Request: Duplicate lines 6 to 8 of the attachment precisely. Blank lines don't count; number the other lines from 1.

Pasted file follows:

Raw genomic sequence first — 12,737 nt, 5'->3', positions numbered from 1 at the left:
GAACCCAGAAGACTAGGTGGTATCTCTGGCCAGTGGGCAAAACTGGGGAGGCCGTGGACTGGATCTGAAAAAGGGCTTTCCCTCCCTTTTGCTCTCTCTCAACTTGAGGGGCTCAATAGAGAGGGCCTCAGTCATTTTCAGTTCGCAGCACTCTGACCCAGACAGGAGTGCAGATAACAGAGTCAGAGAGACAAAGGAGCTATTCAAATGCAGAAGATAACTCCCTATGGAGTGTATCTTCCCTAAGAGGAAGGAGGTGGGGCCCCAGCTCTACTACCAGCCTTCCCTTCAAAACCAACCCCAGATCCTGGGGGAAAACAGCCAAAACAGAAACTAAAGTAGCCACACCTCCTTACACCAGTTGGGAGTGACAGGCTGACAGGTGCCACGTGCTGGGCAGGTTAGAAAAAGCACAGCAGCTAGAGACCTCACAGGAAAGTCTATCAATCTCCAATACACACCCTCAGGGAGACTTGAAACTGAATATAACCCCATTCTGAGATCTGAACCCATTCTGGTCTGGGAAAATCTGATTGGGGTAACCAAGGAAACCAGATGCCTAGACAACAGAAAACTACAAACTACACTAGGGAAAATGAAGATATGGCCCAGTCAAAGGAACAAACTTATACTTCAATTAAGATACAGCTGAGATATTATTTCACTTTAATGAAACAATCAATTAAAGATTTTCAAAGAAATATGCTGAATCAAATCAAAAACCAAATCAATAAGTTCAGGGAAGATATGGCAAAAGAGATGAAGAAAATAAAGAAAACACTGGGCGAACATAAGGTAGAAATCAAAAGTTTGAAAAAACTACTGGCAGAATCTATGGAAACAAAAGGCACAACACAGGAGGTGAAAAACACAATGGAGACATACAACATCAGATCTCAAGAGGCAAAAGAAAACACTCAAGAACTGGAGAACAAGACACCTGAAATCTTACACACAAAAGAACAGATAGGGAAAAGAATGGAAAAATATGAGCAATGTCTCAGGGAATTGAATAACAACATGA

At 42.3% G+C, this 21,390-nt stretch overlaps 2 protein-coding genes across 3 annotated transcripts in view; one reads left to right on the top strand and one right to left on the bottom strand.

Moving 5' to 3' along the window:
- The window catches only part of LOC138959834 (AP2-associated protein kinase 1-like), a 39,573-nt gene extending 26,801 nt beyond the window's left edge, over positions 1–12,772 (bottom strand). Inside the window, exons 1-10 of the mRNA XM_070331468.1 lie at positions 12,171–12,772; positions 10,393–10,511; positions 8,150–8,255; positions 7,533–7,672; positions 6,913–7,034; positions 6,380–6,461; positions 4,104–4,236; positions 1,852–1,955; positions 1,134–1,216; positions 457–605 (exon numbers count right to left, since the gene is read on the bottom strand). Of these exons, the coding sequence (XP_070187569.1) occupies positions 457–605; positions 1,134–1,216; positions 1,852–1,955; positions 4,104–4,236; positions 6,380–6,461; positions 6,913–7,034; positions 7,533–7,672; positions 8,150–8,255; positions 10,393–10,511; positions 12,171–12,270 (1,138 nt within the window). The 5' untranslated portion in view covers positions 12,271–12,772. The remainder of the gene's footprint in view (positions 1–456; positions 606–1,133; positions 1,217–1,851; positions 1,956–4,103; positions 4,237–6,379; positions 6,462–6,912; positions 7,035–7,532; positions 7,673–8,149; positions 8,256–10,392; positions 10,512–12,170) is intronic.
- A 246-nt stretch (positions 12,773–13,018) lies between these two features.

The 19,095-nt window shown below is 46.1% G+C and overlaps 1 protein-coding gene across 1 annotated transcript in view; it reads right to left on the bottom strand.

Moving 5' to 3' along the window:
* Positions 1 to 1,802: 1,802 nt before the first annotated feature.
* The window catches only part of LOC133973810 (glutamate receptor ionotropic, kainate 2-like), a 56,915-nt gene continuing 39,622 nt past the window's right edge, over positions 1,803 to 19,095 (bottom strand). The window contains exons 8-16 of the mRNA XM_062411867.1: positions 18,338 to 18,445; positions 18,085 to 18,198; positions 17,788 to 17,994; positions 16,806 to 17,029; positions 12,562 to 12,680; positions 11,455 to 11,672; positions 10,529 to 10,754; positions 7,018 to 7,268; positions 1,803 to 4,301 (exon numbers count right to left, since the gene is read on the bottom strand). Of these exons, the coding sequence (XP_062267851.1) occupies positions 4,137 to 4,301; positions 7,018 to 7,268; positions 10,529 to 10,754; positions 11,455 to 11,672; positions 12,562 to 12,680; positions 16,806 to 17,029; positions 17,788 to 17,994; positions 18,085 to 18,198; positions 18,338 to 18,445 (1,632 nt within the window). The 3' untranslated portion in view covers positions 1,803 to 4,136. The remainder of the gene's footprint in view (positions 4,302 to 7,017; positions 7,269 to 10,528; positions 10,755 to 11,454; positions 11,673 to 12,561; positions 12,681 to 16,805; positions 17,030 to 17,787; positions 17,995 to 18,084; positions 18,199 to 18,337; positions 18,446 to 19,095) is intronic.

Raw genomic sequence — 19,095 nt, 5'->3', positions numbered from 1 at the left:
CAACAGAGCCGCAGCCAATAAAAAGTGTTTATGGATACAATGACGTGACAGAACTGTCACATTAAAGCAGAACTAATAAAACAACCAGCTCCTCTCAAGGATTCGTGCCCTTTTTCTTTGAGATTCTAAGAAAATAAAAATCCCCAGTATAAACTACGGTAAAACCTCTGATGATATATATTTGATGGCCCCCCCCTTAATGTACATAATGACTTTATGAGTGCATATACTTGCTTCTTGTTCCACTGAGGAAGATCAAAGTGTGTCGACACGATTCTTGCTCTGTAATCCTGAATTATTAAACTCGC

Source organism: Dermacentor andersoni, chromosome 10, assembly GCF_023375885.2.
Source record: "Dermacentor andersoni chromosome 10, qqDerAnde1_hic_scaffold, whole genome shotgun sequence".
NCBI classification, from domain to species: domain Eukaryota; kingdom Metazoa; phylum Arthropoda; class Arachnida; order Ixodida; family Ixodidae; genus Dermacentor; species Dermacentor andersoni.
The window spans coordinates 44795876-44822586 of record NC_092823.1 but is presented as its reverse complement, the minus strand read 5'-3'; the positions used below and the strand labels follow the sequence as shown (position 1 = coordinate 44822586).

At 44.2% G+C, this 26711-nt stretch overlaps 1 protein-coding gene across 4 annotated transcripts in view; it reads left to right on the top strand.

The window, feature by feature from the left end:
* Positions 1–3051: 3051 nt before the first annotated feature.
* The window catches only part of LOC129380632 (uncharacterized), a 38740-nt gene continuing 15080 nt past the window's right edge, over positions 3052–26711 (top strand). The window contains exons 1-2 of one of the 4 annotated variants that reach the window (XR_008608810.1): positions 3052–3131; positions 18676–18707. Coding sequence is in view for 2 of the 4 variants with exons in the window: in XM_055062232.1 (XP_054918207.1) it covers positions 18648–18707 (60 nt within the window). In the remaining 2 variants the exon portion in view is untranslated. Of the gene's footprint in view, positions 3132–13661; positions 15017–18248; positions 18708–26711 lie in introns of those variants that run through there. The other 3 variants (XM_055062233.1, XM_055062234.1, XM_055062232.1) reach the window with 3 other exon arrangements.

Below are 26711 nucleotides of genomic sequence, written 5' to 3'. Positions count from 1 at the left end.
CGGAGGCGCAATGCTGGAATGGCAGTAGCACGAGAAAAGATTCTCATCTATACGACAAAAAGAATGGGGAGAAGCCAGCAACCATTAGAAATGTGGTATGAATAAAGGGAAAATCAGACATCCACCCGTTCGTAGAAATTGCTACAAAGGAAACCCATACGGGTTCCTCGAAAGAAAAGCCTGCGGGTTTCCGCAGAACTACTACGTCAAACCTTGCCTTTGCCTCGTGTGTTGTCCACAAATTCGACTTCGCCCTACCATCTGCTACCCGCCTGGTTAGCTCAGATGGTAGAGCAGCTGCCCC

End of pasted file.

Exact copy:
- A 246-nt stretch (positions 12,773–13,018) lies between these two features.

The 19,095-nt window shown below is 46.1% G+C and overlaps 1 protein-coding gene across 1 annotated transcript in view; it reads right to left on the bottom strand.

Moving 5' to 3' along the window: